To: <>
Subject: Subspecies??
From: <>
Date: Wed, 11 Dec 2002 11:00:57 +1030
Here's a question that could invoke some passions.  I noticed on the list
that Steve Clark posted to me via url...

that there are no subspecies names....not that I could see anyway.

Does this mean that ornithology has now fallen victim to phylogenetic
taxonomists?   I have always been a proponent of subspecies, although I know
many modern taxonomists stay away from it due to its difficulty.  What is
the story with geographic variants?  Do we see clines in some species and if
so are these recognised as species with some sort of arbitrary cut-off
points or do we recognise geographic variants of the one species.  To me
subspecies is very helpful although I hate the name. It indicates which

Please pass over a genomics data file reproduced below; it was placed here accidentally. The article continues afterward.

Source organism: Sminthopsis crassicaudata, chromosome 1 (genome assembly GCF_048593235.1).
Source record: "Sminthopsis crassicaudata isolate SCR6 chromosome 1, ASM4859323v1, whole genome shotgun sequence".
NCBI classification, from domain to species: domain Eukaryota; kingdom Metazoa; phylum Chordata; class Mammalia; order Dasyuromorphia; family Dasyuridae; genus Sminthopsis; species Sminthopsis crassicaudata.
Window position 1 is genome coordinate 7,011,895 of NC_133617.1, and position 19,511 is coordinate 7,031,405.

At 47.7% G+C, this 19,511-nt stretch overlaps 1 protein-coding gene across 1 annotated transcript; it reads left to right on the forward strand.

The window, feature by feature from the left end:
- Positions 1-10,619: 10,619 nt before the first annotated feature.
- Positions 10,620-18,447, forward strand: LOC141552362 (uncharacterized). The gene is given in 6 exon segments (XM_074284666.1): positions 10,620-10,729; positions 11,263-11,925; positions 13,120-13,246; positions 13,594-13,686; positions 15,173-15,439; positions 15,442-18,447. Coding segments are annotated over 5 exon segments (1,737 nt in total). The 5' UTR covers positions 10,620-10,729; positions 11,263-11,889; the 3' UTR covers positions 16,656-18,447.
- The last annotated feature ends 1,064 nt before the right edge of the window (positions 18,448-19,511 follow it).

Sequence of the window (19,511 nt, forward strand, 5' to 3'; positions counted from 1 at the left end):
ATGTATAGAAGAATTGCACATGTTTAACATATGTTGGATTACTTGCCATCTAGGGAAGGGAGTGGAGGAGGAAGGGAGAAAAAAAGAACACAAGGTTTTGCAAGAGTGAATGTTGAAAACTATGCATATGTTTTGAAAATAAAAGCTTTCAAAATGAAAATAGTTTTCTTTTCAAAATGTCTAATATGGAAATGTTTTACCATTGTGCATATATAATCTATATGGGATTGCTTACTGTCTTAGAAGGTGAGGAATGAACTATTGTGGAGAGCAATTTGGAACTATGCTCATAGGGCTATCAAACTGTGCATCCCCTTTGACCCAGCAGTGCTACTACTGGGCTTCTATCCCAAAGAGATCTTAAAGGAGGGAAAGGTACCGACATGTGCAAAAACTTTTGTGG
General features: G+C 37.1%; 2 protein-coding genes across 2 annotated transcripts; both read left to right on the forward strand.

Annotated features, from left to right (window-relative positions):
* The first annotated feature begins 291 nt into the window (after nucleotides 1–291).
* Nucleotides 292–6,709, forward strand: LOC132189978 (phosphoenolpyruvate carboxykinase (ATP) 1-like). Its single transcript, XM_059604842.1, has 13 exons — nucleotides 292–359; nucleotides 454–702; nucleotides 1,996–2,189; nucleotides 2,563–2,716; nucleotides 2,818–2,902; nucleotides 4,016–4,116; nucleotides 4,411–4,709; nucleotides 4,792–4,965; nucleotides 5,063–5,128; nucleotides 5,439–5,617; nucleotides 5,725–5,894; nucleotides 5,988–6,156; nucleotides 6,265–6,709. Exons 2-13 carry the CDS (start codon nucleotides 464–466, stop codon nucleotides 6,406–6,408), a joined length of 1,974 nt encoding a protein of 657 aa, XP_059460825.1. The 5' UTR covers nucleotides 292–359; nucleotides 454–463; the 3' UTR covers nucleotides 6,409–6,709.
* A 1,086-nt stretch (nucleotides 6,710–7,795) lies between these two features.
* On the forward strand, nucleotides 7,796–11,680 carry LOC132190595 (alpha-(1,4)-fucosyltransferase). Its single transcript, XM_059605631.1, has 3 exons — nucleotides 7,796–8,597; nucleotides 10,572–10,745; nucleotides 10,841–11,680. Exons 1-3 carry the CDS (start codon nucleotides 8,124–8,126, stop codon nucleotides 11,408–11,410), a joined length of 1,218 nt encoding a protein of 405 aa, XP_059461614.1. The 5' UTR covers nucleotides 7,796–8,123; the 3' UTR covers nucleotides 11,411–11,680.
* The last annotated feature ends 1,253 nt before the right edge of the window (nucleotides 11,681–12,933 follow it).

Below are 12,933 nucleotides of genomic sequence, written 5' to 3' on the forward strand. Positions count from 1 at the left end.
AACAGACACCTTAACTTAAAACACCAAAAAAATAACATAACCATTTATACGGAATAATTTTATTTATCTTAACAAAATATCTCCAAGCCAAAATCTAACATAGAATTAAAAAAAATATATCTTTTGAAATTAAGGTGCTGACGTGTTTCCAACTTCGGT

organisms are very closely related, such that speciation may well still be
in the happening. For instance isnt it better to recognise that two variants
are subspecies, than to call them species which sees the dame degree of
separation as two well split members of the same genera and hence is
To me if there are no subspecies then there is no such phenomenon as
speciation.  Am I right or am I ranting? :-)

Mark Newton

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